All opinions are our own, in partnership with NIKE BeTrue.
Let’s real talk for a moment.
It’s easy to get caught up, measuring a company’s support for the LGBTQ+ community surrounding a time like Pride, by the amount of money they donate to a specific charity or organization. Discussions from, “this company donated $300,000,” (read: shante you stay) to “this company just made a shirt, they’re not even donating anything to charity,” (read: sashay away).
And while we agree, yes, a company (with deep pockets or not; it’s 2019 and we choose not to discriminate) can and should donate back to the LGBTQ+ community for any Pride product that they create, that’s only half the saga.
Sometimes the mission isn’t just about charity. Sometimes, it’s about impact and visibility.
The impact of a global force of a brand like Nike, emblazoning the original Pride flag by Gilbert Baker, in collaboration with the Gilbert Baker Estate, entirely on an AirMax 720 sneaker or a Benassi slide.
A moment for the original rainbow flag to pop-up on millions of sneakers around the world.
If you still need the numbers, just since 2012, Nike has contributed $4 million to LGBTQ+ causes around the world, and of all kinds. Organizations from the GLBT Historical Society in San Francisco to the National Gay Basketball Association, Point Foundation, and Out of Bounds — organizations that all too often don’t get the benefit of a Pride campaign built by a major brand. But, that’s only the beginning.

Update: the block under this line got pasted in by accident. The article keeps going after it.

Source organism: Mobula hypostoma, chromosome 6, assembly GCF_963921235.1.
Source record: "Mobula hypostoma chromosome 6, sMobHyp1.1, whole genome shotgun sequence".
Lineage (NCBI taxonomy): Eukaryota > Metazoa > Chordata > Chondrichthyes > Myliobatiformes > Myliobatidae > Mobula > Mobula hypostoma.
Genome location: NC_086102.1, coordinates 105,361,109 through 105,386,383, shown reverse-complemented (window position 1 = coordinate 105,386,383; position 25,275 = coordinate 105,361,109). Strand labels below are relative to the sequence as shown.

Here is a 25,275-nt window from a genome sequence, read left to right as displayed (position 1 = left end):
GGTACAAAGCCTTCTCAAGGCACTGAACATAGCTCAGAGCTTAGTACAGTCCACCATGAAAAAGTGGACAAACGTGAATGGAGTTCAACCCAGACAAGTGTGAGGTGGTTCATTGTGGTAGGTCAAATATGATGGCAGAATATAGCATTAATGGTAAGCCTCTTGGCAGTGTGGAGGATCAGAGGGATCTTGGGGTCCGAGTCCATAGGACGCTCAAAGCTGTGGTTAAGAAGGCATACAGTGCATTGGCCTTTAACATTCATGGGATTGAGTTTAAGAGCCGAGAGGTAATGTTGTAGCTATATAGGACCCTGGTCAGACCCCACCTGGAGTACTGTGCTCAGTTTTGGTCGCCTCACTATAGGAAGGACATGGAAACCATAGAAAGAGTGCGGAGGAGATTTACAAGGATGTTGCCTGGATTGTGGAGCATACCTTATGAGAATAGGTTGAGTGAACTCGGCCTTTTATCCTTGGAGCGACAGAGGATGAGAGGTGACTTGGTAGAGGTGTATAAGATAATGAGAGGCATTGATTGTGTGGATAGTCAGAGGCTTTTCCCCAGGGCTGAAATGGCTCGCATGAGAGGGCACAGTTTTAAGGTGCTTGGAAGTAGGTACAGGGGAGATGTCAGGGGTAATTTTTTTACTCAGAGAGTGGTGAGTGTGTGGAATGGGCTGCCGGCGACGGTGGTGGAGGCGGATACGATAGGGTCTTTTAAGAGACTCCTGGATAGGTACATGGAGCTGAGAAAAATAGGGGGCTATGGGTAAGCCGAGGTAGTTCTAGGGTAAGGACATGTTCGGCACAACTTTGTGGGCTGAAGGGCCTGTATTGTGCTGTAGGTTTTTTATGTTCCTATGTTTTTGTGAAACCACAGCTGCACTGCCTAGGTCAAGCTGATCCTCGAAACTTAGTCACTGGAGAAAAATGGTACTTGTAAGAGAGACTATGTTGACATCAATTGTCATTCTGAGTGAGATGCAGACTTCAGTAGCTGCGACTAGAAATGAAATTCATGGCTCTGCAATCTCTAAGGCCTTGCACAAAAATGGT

The impact is bigger than $4 million.
It’s in the 12 year old soccer player, empowered to be who she was born to be. It’s in the 37 year old professional football player, empowered to love who he was born to love.
All because, in some small way, they saw a sneaker or a slide with the original Pride rainbow and the classic Swoosh.
We couldn’t be more proud to be a part of Nike’s BeTrue campaign, making a stand for equality of all sexualities, orientations, and identities with an impact that wraps around the world.
“As far as we’ve come, the game won’t be equal until we all win.”
more on NIKE BeTrue, in collaboration with the Gilbert Baker Estate.
In 1978, Gilbert Baker designed the symbol for the LGBTQIA community, the rainbow flag. Baker designed the Pride flag, rainbow colored made to symbolize the diversity of the LGBTQIA movement. Together with 30 volunteers, they hand died and sewed more than 1,000 yards of cotton to create the new symbol for equality. Each color on the flag represents one of the pillars of the movement (sex, life, healing, sunlight, nature, magic/art, serenity, and spirit). By 1990, the rainbow flag became a global icon for LGBTQIA Pride.
Nike’s BeTrue line takes Baker’s iconic symbol of Pride and uses it to amplify the positive message of this movement. Your job is to represent the Pride movement in a way that is unique and authentic to you. Style these products in a way that exemplifies your commitment to LGBTQIA Pride. We are aiming for creative, expressive, and vibrant creative assets to engage and inspire.Shop Nike.com For The BE TRUE Collection